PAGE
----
Stone of Scone and Scone Palace – Part 1

July 4, 2019

In the lowlands of Scotland, not far from Edinburgh is Scone, a place of ritual for thousands of years. In 841 CE it became the site for coronation of kings of Scotland. The story of Scone and the Stone of Destiny is central to the story of Scotland’s nationhood.

In the creation story of the Scots, the most important icon of nationhood is this 336-pound piece of sandstone, which traveled from Egypt, in the hands of a lovely Egyptian princess, named Scota, as she/her people wandered across Europe to Scotland over 1,200 years. It is plausible, is it not? An Egyptian princess met Jason and his Argonauts in Batumi, Georgia on the Black Sea, when he sought lamb skins of gold. Egyptian princesses traveled a great deal. The Celtic people made just such a journey.

Replica Stone of Scone at the site of coronation of ancient kings of Scotland, including MacBeth. Seen in front of 19th century chapel.
Stone of Destiny as placed beneath throne of Edward I and now used in thrown upon coronation of Kings and Queens of Great Britain.
The Palace at Scone, the home of the abbot of Scone from the 12th century, expanded in the 16th century and 1802, for the 3rd Earl of Mansfield.

This was no ordinary piece of stone to merit careful transit over the centuries. The stone had been used as a pillow by Jacob at the moment of his dream reported in Genesis 28, when the God of Abraham appeared and promised to him and his descendants the land upon which he lied as the promise land. The Celts, or their Egyptian princess, brought that stone across the known world until they reached their promised land – Scotland.

12th century abby in Dunfermline, Perth, near Edinburgh on the Firth of Fourth, dedicated by Saint Margaret, the only sainted royal of Scotland, where she was buried in 1093. Saint Margaret’s Chapel is in Edinburgh Castle.
14th century Abbey Church in Dunfermline, the resting place of seven kings of Scotland, including Robert the Bruce.

In Scotland, the stone was kept at Scone, where it was used to crown kings of Picts and Scots in their united land. The first king of a united Picts and Scots, the dominant two of the major Celtic bands to live in Scotland, was Kenneth MacAlpin in 843CE. He was crowned king on the Stone, which became known as the Stone of Scone for its location and the Stone of Destiny as the defining and legitimizing acknowledgement of a king.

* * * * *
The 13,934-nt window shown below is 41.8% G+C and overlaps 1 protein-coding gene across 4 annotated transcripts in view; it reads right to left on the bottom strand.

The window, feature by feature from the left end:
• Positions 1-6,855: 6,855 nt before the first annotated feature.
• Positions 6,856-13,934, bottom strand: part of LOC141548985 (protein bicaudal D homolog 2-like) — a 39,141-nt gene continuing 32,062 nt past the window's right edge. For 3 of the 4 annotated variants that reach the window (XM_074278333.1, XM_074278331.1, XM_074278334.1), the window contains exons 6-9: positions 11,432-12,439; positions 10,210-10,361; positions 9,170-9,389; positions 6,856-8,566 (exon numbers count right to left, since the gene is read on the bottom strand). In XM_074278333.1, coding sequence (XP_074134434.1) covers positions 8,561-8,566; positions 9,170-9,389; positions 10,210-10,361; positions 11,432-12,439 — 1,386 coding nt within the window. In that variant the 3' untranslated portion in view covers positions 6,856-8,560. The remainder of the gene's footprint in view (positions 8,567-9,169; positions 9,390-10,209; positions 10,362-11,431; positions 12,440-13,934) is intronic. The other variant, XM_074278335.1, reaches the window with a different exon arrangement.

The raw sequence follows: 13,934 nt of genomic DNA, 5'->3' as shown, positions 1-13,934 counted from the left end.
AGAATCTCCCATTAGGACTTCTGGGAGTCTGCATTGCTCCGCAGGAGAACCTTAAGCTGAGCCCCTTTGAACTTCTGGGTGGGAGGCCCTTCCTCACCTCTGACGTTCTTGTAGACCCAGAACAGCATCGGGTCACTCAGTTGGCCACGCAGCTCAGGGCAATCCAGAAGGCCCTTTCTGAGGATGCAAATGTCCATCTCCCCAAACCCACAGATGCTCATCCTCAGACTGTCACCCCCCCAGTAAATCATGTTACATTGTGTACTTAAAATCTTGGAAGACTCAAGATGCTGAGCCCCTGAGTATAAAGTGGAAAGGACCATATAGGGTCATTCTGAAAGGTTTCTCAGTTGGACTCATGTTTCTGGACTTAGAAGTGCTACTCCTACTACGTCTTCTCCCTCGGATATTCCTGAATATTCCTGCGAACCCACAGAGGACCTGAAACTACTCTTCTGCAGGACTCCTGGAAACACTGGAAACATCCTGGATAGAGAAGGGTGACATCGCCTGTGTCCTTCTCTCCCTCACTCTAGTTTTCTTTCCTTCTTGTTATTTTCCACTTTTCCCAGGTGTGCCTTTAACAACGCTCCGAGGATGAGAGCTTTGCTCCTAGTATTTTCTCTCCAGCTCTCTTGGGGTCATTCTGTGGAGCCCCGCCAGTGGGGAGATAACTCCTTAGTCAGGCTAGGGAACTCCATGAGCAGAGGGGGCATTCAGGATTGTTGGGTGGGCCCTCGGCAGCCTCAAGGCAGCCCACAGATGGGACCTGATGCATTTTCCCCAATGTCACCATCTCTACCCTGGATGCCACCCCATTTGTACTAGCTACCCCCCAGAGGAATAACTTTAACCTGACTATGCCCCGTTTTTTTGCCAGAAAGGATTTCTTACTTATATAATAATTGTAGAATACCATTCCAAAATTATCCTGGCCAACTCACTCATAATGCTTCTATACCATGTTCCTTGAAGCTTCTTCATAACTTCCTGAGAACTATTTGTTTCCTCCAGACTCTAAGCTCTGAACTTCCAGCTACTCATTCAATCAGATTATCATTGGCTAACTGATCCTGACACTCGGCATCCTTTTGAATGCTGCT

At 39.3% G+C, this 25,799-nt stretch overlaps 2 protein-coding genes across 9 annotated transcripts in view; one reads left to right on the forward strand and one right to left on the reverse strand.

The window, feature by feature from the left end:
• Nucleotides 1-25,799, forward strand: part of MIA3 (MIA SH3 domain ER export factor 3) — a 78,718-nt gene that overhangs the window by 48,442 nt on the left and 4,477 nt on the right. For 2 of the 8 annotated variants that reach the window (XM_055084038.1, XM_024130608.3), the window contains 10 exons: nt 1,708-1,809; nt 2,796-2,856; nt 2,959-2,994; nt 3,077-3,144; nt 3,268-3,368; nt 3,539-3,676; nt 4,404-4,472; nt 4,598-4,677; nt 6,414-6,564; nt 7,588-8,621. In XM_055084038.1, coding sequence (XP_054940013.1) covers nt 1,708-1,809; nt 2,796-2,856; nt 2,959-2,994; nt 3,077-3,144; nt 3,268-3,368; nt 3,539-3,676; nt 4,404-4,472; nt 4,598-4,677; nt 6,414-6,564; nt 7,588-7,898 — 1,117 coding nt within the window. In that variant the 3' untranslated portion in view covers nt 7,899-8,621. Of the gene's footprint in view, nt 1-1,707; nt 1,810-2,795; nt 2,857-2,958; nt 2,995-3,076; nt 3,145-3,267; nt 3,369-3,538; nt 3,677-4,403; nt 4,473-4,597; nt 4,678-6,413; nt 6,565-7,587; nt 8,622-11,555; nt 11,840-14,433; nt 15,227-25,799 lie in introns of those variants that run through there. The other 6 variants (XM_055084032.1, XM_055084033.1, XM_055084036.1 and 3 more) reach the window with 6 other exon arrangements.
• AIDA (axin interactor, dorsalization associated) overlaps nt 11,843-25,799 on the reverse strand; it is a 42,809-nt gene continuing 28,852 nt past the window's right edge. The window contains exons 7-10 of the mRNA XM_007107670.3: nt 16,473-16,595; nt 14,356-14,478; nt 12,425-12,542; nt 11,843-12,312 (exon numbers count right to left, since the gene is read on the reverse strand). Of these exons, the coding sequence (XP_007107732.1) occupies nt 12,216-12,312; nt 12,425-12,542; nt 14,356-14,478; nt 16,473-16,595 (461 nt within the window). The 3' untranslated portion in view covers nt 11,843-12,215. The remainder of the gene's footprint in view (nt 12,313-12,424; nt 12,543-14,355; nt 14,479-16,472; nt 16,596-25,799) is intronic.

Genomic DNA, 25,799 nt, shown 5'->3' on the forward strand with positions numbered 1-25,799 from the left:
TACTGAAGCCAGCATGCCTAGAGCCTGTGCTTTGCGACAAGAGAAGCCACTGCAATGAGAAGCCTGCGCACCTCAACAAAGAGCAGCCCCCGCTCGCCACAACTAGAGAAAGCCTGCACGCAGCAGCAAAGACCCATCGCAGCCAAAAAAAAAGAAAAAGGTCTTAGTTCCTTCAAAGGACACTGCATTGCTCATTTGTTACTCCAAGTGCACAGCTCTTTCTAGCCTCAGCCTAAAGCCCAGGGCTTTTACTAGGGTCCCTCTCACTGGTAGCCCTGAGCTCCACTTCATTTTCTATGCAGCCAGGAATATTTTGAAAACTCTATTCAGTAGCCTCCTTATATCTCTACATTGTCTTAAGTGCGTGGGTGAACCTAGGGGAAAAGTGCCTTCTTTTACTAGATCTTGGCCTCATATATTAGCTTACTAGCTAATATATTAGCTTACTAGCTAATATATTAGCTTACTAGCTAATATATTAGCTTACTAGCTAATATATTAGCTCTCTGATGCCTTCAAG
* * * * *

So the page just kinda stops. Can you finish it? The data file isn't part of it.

Crowned king of Scotland on the Stone of Scone was Robert the Bruce in 1314, following his victory over the English in the Battle of Bannockburn. Bruce killed his competition for the crown in a church, which required him to race to Scone and complete the coronation, before the pope learned of his deed. Bruce the king is revered today.

19th century New Abbey Church, where the grave of Robert the Bruce was found during construction, exhumed and reinterred. The crown of the Abbey spells out Robert Bruce King, on the sides of the Abbey tower today.

There is some mystery of the Stone, which arose from the crowning of Bruce. English King Edward I regarded Scotland as a troublesome vassal state. He went on a spree through Scotland seizing and destroying national records. The prize was the Stone of Destiny, which in 1296, he spirited to London and placed in Westminster Abbey. If the Stone was taken in 1296, on which stone was Bruce crowned in 1314?

Stay tuned for Part two on the history of the Stone of Scone. The story of The Stone of Scone and Honors of Scotland, with other stories of Ports of the British Isles can be found in Cruise through History, Itinerary X, forthcoming.

If you want to learn more about Sherry Hutt’s adventures check out one of her books on

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